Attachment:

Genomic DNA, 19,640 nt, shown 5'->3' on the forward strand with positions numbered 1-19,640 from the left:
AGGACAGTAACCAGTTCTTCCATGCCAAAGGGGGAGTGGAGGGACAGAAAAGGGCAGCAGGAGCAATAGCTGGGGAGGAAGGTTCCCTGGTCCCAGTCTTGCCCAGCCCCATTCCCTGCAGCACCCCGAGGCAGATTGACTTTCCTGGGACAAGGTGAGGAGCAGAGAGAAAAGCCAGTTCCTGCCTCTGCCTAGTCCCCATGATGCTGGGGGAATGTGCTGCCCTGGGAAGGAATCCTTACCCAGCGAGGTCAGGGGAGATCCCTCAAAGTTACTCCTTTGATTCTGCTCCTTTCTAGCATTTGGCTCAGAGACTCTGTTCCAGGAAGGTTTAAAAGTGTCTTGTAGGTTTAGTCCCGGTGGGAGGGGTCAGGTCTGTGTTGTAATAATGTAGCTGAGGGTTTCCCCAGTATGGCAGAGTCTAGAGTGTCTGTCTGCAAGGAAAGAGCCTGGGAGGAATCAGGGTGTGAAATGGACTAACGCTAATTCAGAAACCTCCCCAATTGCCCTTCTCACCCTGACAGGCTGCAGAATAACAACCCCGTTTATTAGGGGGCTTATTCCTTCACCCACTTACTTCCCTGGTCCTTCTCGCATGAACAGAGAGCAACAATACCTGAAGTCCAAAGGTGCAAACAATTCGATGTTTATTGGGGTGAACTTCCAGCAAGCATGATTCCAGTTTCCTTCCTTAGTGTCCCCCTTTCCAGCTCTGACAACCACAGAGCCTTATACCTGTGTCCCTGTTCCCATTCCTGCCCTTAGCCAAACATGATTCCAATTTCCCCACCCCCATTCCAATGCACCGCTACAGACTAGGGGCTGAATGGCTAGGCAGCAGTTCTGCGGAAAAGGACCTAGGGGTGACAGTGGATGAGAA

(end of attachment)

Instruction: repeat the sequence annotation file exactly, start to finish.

Genomic DNA, 19,640 nt, shown 5'->3' on the forward strand with positions numbered 1-19,640 from the left:
AGGACAGTAACCAGTTCTTCCATGCCAAAGGGGGAGTGGAGGGACAGAAAAGGGCAGCAGGAGCAATAGCTGGGGAGGAAGGTTCCCTGGTCCCAGTCTTGCCCAGCCCCATTCCCTGCAGCACCCCGAGGCAGATTGACTTTCCTGGGACAAGGTGAGGAGCAGAGAGAAAAGCCAGTTCCTGCCTCTGCCTAGTCCCCATGATGCTGGGGGAATGTGCTGCCCTGGGAAGGAATCCTTACCCAGCGAGGTCAGGGGAGATCCCTCAAAGTTACTCCTTTGATTCTGCTCCTTTCTAGCATTTGGCTCAGAGACTCTGTTCCAGGAAGGTTTAAAAGTGTCTTGTAGGTTTAGTCCCGGTGGGAGGGGTCAGGTCTGTGTTGTAATAATGTAGCTGAGGGTTTCCCCAGTATGGCAGAGTCTAGAGTGTCTGTCTGCAAGGAAAGAGCCTGGGAGGAATCAGGGTGTGAAATGGACTAACGCTAATTCAGAAACCTCCCCAATTGCCCTTCTCACCCTGACAGGCTGCAGAATAACAACCCCGTTTATTAGGGGGCTTATTCCTTCACCCACTTACTTCCCTGGTCCTTCTCGCATGAACAGAGAGCAACAATACCTGAAGTCCAAAGGTGCAAACAATTCGATGTTTATTGGGGTGAACTTCCAGCAAGCATGATTCCAGTTTCCTTCCTTAGTGTCCCCCTTTCCAGCTCTGACAACCACAGAGCCTTATACCTGTGTCCCTGTTCCCATTCCTGCCCTTAGCCAAACATGATTCCAATTTCCCCACCCCCATTCCAATGCACCGCTACAGACTAGGGGCTGAATGGCTAGGCAGCAGTTCTGCGGAAAAGGACCTAGGGGTGACAGTGGATGAGAA